Recently I start creating a repository (11g version) in offline mode and I want to import metadata which failed by the error ‘The connection has failed’.. I have searched for a solution and I will explain this in the next sections.
We can import some metadata from the Oracle BI Administration Tool > File > Import > from Database … In the Import dialog box, we have to select a connection type, in my case ‘OCI 10g/11g’. Next step is to enter a Data Source Name (orcl) and a username and password from which you want to import the tables.
By clicking on the ‘next’-button it troughs an error ‘The connection has failed..’ This was very weird because my Oracle DB and Listener were up-and-running. I had checked this before to make a connection via SQLdeveloper.
At this point I had to find a solution before I could go further on my repository modeling. On Oracle forums I found a nice tip which solves the problem.
The root cause can be found in the following directory:
There you will find a file named ‘user.cmd’ respectively ‘user.sh’. When you open the .cmd file you will see that you can set a TNS_ADMIN. This was not done earlier and this causes the problem of importing metadata through the wizard.
Solution: you have to set the TNS_ADMIN to an appropriate path such as <biee11>\Oracle_BI1\network\admin. This is the location where your tnsnames.ora is stored.
Afterwards, you have to save the .cmd file and try again to import some metadata in the Administration Tool.
Note: maybe you have to close the Administration Tool or restart your BI-services. For me it was sufficient to restart the Administration Tool and everything was working fine!
Important remark: when you are creating Dashboards & Answers or you are working in Online mode and you want to retrieve some data for a certain table by selecting the option ‘View Data’, you will also get the error: ‘The connection has failed..’. This problem will only occur when your tnsnames.ora is not stored in the Oracle_BI1 directory.
Not every APEX developer should be a Plug-In developer.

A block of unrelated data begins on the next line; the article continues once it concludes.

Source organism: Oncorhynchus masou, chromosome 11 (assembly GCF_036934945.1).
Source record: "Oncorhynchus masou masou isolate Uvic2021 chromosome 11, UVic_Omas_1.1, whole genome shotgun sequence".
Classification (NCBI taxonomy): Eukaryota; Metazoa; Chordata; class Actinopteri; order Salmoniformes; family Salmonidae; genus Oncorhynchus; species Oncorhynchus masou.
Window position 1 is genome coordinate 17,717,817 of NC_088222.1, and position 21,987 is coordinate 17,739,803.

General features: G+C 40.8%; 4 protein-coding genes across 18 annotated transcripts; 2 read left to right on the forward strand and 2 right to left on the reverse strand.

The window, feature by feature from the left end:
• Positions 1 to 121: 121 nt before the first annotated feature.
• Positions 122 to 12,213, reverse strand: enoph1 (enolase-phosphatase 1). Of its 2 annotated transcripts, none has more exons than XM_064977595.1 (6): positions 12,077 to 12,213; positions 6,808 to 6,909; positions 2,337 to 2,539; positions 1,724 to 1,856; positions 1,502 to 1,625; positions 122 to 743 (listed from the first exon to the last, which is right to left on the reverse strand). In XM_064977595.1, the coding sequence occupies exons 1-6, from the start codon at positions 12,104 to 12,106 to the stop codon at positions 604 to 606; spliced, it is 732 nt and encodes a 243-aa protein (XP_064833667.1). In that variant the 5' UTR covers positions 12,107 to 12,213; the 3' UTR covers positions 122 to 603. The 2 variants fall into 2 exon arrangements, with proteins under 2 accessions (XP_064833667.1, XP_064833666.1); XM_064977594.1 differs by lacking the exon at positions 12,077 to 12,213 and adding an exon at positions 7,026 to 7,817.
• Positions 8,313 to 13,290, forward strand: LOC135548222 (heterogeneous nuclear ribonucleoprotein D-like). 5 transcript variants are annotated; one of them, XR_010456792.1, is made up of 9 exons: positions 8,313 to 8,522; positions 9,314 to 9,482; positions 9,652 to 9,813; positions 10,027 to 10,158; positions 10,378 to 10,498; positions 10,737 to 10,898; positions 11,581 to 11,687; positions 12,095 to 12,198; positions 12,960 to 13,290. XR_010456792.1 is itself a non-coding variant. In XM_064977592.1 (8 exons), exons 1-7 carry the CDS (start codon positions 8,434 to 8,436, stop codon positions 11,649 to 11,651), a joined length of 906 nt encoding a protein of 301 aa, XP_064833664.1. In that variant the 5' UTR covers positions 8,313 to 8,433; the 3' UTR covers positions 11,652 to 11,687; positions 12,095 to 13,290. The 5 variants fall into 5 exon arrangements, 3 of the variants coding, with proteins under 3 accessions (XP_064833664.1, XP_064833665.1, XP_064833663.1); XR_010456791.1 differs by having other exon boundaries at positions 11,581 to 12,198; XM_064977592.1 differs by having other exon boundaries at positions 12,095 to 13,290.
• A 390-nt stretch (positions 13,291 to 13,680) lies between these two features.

The APEX developer uses the Plug-In a Plug In developer has created.
Following photo shows the pictograms we used during our presentation @ OBUG APEX SIG :
Pictogram Plug-In developer APEX developer
During the demo we showed our little green man while we created and elaborated the plug-in via the shared components.
When we implemented the plug in in a page, we showed the pictogram of the little red man.
As you can see the red guy brings different elements of the puzzle together: standard components (red) and a plug-in (the green piece).
During our presentation at OBUG APEX SIG we showed the different steps a Plug-In developer needs to follow to create an item plug-in from scratch.
We now uploaded the plugin in the APEX PLUGIN Directory. You can also see the example on our APEX Plugin demo site, where you also can download the plugin export file.
Today iAdvise has given a presentation during the OBUG APEX SIG at Oracle Belgium. The title of the presentation was “APEX Plug Ins: How to use them, How to build them.“.
The goal of the session was to give a general introduction on
- What are plug-ins ?
- How can you use them as an APEX Developer.
- How can you write them as an PLUG In Developer.
Especially part 3 of the presentation was a real challenge. We did a live demonstration of how you can gradually build up a new plug in from scratch. In 5 steps Stijn Van Raes demonstrated how to construct a “Clearable Text Item” plug-in. It is not the most complex plug-in, but it allowed us to describe every single step, pointing out the existing Plug-In API’s that you may use when writing your code. At every step, the necessary PL/SQL code was explained, the resulting options for the APEX Developer demo’ed and the effect at run time for the end user. Where relevant the resulting HTML code was inspected by using Firebug.
Because there is not yet that much documentation on those Plug-In API’s and their usage — unless in the internal PL/SQL Packages of the APEX engine itself or in existing plug-ins–, we decided to make a kind of APEX4.0 Plugin Cheatsheet which lists the most important API procedures and functions and the different record types they use.
For the people who were interested, it was also possible in the afternoon to attend a hands-on session and try out everything we explained in the morning. We have elaborated two tutorials that repeated every single step with some extra explanation and the necessary code snippet. Everybody who attended the hands-on finished both tutorials without any problem.
For over a year I play every day the PL/SQL Challenge, as I mentioned already in previous posts.
Today there’s version 2 of the website.
You can read about it on the PL/SQL Challenge blog.
Great effort of Steven Feuerstein and his team!
So, if you want to test your PL/SQL knowledge, compete against collegues/other PL/SQL programmers or you want to know/learn more about PL/SQL… Check it out!